Matisse: “Algerian Woman” (Painting)

Matisse - Algerian Woman
Henri Matisse. The Algerian Woman. 1909. Oil on canvas. Musee National d’Art Moderne, Centre Georges Pompidou, Paris, France

The depiction of the Middle East has, since Edward Said’s Orientalism, often been approached in binary terms and in the framework of “power/knowledge” in the tradition of Friedrich Nietzche and Michel Foucault.

There is, however, an argument to be made for the Middle East as an influence on European modernity, not just the other way around. When one moves away from politics and economics to culture, power/knowledge becomes more ambiguous. People have multiple identities, and appropriate from various sources, and are changed by their influences. Goethe was clearly deeply changed by his encounter with the Persian poet Hafez, something that Said’s approach kept him from seeing.

French painter Henri Matisse, who came to prominence as a post-expressionist and then leader of a school called Fauvism (which rejected Picasso’s cubism), was deeply influenced by Japanese painting, as well as by his experiences in North Africa. Some of his famed striving for serenity probably has at least implicit roots in the Sufism and Buddhism of his influences. European Modernism is often treated as a European phenomenon, but it was global, and Africa and Asia played big roles in it.

4 Responses

  1. I agree! There is work on this for African “primitivism” but I don’t think there are many critics who discuss the Sufi roots of Matisse. I love Matisse!

  2. Well put, Professor. You have scored an ace in defining the influence of North Africa on Matisse.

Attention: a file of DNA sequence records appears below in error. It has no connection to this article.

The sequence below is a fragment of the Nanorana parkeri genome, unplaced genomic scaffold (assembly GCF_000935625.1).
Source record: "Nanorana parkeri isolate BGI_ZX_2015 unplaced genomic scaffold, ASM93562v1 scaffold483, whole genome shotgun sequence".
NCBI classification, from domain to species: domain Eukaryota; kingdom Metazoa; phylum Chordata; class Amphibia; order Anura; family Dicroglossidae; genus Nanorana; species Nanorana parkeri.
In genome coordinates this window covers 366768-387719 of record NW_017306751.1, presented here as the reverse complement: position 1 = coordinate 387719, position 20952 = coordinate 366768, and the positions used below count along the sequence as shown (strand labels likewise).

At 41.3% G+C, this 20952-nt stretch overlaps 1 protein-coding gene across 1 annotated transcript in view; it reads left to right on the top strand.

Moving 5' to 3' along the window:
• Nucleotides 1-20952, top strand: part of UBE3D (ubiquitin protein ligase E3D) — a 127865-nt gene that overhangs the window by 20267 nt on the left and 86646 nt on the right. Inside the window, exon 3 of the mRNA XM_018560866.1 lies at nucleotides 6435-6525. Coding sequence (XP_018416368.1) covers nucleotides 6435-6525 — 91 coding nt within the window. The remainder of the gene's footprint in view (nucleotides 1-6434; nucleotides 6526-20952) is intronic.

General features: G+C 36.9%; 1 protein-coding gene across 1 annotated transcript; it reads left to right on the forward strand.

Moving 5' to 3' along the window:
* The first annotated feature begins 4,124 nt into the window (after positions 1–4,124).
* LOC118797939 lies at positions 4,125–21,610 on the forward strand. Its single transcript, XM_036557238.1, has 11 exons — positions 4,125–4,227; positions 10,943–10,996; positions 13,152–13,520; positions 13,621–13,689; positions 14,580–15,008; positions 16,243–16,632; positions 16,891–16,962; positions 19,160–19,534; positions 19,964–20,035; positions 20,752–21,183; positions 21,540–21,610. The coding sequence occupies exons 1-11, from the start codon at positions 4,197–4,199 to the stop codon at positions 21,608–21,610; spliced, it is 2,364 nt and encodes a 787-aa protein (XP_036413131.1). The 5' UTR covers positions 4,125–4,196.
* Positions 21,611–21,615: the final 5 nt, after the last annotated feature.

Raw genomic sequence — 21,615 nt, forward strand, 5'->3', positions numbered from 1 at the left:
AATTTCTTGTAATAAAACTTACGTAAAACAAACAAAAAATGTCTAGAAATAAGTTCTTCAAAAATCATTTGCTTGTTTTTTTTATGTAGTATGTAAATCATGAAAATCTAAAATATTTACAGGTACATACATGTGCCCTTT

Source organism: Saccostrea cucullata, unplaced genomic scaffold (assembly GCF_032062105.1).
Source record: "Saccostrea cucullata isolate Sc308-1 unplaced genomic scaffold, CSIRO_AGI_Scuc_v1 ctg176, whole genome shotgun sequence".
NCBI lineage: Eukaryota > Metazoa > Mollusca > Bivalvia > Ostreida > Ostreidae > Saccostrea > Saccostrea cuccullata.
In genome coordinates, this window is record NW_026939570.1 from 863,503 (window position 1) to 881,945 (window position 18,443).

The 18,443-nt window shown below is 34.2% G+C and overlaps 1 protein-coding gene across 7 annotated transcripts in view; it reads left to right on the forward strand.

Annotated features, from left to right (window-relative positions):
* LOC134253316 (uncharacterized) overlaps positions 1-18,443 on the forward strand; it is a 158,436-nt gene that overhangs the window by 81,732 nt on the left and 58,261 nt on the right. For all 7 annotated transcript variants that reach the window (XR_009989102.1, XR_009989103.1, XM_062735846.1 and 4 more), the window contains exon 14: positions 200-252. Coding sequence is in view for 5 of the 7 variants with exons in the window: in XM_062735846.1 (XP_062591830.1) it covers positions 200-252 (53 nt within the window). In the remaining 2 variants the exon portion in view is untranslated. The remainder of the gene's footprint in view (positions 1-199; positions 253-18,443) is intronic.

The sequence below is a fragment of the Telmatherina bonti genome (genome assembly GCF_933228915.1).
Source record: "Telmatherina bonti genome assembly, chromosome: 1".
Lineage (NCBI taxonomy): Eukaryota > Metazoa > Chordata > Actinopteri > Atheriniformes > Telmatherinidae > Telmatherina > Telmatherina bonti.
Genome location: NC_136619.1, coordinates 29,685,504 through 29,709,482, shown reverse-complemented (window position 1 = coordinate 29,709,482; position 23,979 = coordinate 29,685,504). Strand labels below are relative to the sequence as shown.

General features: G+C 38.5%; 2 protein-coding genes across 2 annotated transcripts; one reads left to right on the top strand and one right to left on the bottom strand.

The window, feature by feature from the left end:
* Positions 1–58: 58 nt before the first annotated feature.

3. There’s tons of influence. Alot of it is part of the more generalizable of “the orient” on European modernism. If you notice, Matisse’s Algerian looks very Japanese. It’s been traced back to Manet as well. Buber’s Ecstatic Confessions probably has a lot of Sufi material, and needless to say, there’s not a little bit of “auto-orientalism” in his early essay, “Judaism and the Spirit of the Orient.” For more direct influences there’s the “Turkish” element in Mozart’s violin concerto (#3?) and also a Turkish influence on Le Corbissier. I also like the figure of Saladin on Lessing in “Nathan the Wise” (about which Amir Mufti has written a very critical book). There’s also some very interesting things said by German Jewish historians comparing Islam (very well) with Christianity. Graetz in the “History of the Jews” liked especially the poetry. My all time favorite, though, is Paul Klee’s “Tunisian Diaries,” which is where he claimed to have learned “color.” With a lot of salt, this stuff is very, very interesting, much more interesting than either a non-dialectical approach to “orientalism” or to the “clash of civilization” approach.

  4. ZJB: is Buber’s essay on Judaism and the Orient available to read online? Would be very grateful for a link if you have one. Thanks.

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